Of course there are ways of helping something to stick faster. For example, the readers who enjoyed your adorable shipping fic probably aren't going to be interested in your Lovecraftian horror story. Getting on EqD also helps. From looking at the average view counts over the months, I've found that getting a story on EqD will get you about the same amount of views as the featured box. And since EqD judges by quality and not by how many favorites you get in the first few hours, it would be in your best interest to get your stories featured by them. And lastly, talk to other people. Try and make a point of commenting on most of the stories you read. Join a few of the more discussion oriented groups and participate in those discussions. If you makes friends with other authors, they might check out your stories or even plug them in a blog post.

vimbert!23hC9EoLsg 6849

File: 1374432496608.jpg (26.75 KB, 294x291, 80743.jpg)

I don't have much to say on this topic, but I will note that recommendations in blog posts can go a long way. A story I wrote on a commission for the prolific Short Skirts and Explosions received a frankly terrifying number of views from his subsequent blog post about it. (It was also featured at the time, but it still has a lot of views for a featured fic.)

Actually, while I'm at it, let me also say that a snappy cover image (post's picture) and title can go a long way. Plenty of people commented on the above fic just because of the cover image. And that isn't some high-profile pony artist's drawing or an expensive commission. It's just a hilariously out-of-context screenshot from the show combined with a title that's just a little out of the ordinary.

"Get Thyselves a Room" has never received an EqD feature, nor is it likely to (due to reasons from the other pre-readers' opinions that I find justifiable and will not go into here). Still, from a combination of snazzy picture, weird title, a big-name recommendation, and (probably) help from the followers I already had, it got a good number of views, despite being a stupid comedy that isn't exactly the greatest thing in the world.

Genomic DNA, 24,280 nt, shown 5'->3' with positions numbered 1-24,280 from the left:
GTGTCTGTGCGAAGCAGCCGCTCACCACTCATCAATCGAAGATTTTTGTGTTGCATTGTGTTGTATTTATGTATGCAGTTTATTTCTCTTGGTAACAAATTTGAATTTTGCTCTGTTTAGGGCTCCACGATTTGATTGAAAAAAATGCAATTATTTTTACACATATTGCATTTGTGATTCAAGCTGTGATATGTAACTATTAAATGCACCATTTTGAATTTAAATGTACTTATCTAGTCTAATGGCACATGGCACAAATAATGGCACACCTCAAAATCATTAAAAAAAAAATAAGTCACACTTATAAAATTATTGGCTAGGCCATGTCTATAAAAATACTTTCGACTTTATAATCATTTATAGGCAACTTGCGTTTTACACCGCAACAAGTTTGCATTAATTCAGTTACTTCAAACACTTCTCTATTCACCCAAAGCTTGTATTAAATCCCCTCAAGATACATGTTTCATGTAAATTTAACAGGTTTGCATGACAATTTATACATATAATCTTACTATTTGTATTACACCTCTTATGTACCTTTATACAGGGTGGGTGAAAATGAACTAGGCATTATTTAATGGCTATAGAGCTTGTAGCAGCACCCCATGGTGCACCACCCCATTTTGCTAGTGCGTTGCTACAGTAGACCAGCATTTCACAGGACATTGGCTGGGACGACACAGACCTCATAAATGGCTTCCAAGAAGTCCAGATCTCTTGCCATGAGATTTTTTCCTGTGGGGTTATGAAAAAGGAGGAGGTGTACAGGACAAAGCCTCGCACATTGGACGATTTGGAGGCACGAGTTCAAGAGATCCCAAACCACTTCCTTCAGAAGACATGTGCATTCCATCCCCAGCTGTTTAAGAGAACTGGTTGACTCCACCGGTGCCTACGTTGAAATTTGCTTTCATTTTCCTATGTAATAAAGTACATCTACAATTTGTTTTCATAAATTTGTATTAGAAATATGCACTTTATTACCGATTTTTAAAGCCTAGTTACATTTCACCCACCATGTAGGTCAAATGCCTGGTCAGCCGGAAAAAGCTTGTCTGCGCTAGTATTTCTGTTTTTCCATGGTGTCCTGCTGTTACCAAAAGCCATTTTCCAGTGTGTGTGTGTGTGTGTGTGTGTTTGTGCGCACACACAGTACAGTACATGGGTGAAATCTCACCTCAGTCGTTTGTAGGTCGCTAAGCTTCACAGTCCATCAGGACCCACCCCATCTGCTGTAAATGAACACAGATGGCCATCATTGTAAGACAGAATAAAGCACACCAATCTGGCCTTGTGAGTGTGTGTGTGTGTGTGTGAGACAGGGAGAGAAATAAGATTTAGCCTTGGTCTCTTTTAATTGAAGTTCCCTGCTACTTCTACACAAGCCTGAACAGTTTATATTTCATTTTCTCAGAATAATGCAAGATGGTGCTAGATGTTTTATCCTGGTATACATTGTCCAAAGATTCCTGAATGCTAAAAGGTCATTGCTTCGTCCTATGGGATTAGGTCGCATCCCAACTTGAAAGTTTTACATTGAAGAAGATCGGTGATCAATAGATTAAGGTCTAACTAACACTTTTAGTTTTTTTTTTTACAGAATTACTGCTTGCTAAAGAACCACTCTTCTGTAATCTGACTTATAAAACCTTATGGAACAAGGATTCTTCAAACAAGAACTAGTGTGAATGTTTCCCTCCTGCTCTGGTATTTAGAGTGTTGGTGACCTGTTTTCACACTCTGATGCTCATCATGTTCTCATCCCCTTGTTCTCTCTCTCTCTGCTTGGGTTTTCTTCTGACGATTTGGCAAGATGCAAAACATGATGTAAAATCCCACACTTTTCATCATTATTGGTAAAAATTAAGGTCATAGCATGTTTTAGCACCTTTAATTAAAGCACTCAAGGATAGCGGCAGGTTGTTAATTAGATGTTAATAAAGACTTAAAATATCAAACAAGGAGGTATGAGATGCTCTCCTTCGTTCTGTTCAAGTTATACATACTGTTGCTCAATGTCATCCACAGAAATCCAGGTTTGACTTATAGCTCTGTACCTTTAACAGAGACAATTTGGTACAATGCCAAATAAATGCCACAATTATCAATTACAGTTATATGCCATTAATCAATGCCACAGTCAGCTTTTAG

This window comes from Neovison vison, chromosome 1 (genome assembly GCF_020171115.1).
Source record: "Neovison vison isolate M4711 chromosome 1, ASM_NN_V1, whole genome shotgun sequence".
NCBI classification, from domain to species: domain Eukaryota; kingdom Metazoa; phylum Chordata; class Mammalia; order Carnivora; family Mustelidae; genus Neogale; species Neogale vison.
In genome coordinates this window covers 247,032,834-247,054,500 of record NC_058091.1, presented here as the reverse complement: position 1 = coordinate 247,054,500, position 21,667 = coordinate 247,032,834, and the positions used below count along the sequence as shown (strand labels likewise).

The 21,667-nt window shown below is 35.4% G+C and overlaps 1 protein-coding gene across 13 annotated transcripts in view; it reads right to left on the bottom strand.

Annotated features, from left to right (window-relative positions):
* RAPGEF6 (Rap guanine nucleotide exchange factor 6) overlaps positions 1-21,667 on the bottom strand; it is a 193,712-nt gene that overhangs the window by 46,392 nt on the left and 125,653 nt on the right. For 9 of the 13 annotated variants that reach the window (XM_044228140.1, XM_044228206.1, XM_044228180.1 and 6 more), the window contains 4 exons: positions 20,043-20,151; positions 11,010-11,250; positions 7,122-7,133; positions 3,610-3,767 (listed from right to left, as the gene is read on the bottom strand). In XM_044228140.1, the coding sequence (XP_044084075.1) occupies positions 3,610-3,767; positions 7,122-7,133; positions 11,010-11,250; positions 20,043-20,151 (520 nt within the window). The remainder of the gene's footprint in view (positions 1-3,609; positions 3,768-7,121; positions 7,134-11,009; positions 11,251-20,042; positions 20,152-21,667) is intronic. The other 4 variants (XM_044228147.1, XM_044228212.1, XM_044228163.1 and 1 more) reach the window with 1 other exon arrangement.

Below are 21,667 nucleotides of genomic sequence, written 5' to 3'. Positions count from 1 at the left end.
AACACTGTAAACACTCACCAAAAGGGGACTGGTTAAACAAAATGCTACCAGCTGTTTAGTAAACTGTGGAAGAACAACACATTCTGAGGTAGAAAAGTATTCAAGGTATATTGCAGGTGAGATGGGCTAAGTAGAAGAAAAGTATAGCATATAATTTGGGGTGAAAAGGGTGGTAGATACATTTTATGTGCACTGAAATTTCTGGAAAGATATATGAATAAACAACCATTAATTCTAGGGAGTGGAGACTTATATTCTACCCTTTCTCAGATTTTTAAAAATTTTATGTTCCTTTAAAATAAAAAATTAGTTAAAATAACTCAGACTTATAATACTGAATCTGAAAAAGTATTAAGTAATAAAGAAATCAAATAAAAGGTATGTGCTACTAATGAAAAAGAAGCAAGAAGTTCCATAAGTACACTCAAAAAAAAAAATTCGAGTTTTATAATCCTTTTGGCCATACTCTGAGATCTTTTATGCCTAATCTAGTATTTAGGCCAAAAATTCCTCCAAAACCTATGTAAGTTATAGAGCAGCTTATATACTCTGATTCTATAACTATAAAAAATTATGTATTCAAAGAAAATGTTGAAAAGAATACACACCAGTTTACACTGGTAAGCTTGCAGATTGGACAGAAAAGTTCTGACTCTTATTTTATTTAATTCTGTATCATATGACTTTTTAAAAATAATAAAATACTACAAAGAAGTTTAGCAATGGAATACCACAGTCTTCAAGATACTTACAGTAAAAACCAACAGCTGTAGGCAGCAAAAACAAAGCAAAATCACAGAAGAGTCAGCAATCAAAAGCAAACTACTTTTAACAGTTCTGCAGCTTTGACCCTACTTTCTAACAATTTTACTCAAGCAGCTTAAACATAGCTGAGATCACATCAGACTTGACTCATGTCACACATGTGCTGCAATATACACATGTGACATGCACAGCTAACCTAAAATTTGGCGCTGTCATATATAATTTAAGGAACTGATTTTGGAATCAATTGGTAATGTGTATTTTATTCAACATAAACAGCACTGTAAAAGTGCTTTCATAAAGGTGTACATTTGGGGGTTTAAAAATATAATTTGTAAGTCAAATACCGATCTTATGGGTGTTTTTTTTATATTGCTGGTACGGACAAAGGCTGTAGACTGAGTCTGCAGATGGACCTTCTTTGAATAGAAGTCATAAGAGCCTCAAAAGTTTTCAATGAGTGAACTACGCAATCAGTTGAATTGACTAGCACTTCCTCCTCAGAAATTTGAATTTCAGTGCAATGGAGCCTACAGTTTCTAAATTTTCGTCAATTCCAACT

Soundslikeponies!bQsJPGMNfw 6851

File: 1374435319642.png (156.43 KB, 900x869, vinyl_scratch___uhg_classic_mu…)

8k views doesn't in any way prove what I said was wrong. It got 8k views by being a good story. However, I think an equally well written story with an equally interesting plot involving better liked characters would have done even better.

There's a ton of different factors that play into something becoming popular, but in terms of 'what are the easiest things I can do to write a popular story?' I'd say base premise is the most basic place you can go wrong. There are some really popular stories that are lacking in execution, writing quality, and plot, but they got clicks because they had a popular background character, say Vinyl, crossed with an iconic pop-culture reference, say vampires.


More than anything, stories get popular because their authors are already popular. Case in point: The Cuckoo's Calling receiving a surge in popularity once it was revealed that Robert Galbraith was in fact J.K. Rowling.

How to be a popular author, and how to write a popular story, are similar but different. Let's assume we're talking about the latter and that you're not a popular author.

First, as Vimbert said, front matter is everything. The metric of popularity you're actually using here is views. I doesn't even matter what's in the story, because once they've opened it, you've got their view. The actual content of the story itself will have an impact on recommendations and whether or not that particular reader will follow you or read another one of your stories, but in isolation it's irrelevant to that view. What matters is you have an eye-catching image with a bombastic or intriguing synopsis.

Write enough of these stories, as Azu said, and eventually you'll build up a substantive number of followers, at which point all of your stories are guaranteed a view from each follower plus the eye balls you'll get from the feature box.

That said, to get a story to be popular to the same degree as Fallout: Equestria or My Little Dashie, the content is important. It has to strike a chord within your audience strong enough that they have to share this feeling with other people. A throwaway comedy with a snappy cover image will never get more than perhaps ten-thousand views and will be forgotten a week later.